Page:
I don't say this to make you paranoid. Nor did Jesus. Nor did St. Paul, when he said, “our struggle is not against flesh and blood”. No, we contend with the spiritual forces of evil. Sin, death and the devil – spreading their seeds of weeds into your life. So the pain may be physical, but the danger is spiritual.

And we look around and are amazed. There's so many weeds around us. But then we wonder, why doesn't God just spray the lawn? Why doesn't he just make sure all the bad people get what's coming to them? And why doesn't he get rid of all the trouble and hardship? Why doesn't he take away my bad memories? Why won't he make my boss treat me nicer? Where's that job I've been praying for? Why won't the cancer treatments work? When will I get over the death of my spouse? Why is it so hard to get out of bed each day? Why doesn't he just stop all evil right now?

Life is short and full of misery. Man is like a flower of the field that comes up one day and is cut down the next. And to make it worse, there's all these weeds around and about. Yes, even in the church, in the kingdom of God.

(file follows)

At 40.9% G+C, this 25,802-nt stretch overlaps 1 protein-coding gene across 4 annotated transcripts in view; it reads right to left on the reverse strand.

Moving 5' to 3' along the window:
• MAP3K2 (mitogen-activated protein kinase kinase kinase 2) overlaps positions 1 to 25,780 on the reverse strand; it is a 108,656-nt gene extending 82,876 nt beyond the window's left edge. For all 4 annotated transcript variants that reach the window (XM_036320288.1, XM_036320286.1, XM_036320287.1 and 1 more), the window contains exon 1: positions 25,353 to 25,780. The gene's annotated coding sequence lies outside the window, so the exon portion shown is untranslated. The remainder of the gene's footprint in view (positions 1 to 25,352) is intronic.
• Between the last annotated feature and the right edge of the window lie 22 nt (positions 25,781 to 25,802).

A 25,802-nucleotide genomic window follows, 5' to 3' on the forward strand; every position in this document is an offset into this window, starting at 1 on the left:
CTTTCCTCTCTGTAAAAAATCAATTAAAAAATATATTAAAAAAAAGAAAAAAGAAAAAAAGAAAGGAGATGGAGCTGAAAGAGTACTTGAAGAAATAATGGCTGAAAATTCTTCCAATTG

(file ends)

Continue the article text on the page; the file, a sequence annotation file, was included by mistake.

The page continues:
You'd think that here, at church, would be a haven from weeds. That the people here would always get along and treat our neighbors with love. But we don't. You'd think that only the true believers would hang around, get involved and run the place. But you never know. Sometimes the weeds grow right alongside the good plants. And the thing is – you can't even tell them apart! Only the farmer can.

What's worse is that we all have quite a bit of weed in us. And really what is a weed, anyway, but a plant that you don't want? That which is undesirable. It's an apt metaphor for sin. There is much in us that we don't want. We do the evil we hate, and not the good we desire. Until that final day, the weeds are so close to us, they adhere to us, they are in this sinful nature that constantly struggles against the Spirit.